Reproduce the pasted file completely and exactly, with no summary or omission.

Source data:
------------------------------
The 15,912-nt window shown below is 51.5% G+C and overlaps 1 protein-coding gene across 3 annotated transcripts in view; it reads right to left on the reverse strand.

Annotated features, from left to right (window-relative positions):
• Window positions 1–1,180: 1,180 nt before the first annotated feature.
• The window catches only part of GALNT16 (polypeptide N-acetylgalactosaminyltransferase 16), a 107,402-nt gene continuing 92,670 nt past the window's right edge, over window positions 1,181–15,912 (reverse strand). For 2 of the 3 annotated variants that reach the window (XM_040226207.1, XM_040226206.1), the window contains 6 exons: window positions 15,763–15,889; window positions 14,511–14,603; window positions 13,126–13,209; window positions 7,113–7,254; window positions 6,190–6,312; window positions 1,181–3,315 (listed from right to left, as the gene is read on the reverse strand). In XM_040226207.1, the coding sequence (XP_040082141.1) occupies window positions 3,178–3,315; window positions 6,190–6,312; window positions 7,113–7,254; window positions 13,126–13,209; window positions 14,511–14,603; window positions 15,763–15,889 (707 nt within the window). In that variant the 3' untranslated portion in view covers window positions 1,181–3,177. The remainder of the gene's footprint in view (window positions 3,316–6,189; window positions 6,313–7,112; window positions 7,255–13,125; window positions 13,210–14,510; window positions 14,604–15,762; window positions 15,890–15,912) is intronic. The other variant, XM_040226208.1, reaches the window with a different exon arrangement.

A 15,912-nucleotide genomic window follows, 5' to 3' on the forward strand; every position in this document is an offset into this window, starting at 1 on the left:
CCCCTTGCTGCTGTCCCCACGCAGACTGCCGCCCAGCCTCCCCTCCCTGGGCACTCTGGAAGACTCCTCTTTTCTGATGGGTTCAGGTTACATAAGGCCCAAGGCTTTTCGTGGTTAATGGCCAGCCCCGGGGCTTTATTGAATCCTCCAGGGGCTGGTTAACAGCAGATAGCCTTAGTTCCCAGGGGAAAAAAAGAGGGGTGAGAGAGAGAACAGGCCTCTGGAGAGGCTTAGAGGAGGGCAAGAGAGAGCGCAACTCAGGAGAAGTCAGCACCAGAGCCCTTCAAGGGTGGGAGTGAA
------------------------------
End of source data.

The 15,912-nt window shown below is 51.5% G+C and overlaps 1 protein-coding gene across 3 annotated transcripts in view; it reads right to left on the reverse strand.

Annotated features, from left to right (window-relative positions):
• Window positions 1–1,180: 1,180 nt before the first annotated feature.
• The window catches only part of GALNT16 (polypeptide N-acetylgalactosaminyltransferase 16), a 107,402-nt gene continuing 92,670 nt past the window's right edge, over window positions 1,181–15,912 (reverse strand). For 2 of the 3 annotated variants that reach the window (XM_040226207.1, XM_040226206.1), the window contains 6 exons: window positions 15,763–15,889; window positions 14,511–14,603; window positions 13,126–13,209; window positions 7,113–7,254; window positions 6,190–6,312; window positions 1,181–3,315 (listed from right to left, as the gene is read on the reverse strand). In XM_040226207.1, the coding sequence (XP_040082141.1) occupies window positions 3,178–3,315; window positions 6,190–6,312; window positions 7,113–7,254; window positions 13,126–13,209; window positions 14,511–14,603; window positions 15,763–15,889 (707 nt within the window). In that variant the 3' untranslated portion in view covers window positions 1,181–3,177. The remainder of the gene's footprint in view (window positions 3,316–6,189; window positions 6,313–7,112; window positions 7,255–13,125; window positions 13,210–14,510; window positions 14,604–15,762; window positions 15,890–15,912) is intronic. The other variant, XM_040226208.1, reaches the window with a different exon arrangement.

A 15,912-nucleotide genomic window follows, 5' to 3' on the forward strand; every position in this document is an offset into this window, starting at 1 on the left:
CCCCTTGCTGCTGTCCCCACGCAGACTGCCGCCCAGCCTCCCCTCCCTGGGCACTCTGGAAGACTCCTCTTTTCTGATGGGTTCAGGTTACATAAGGCCCAAGGCTTTTCGTGGTTAATGGCCAGCCCCGGGGCTTTATTGAATCCTCCAGGGGCTGGTTAACAGCAGATAGCCTTAGTTCCCAGGGGAAAAAAAGAGGGGTGAGAGAGAGAACAGGCCTCTGGAGAGGCTTAGAGGAGGGCAAGAGAGAGCGCAACTCAGGAGAAGTCAGCACCAGAGCCCTTCAAGGGTGGGAGTGAA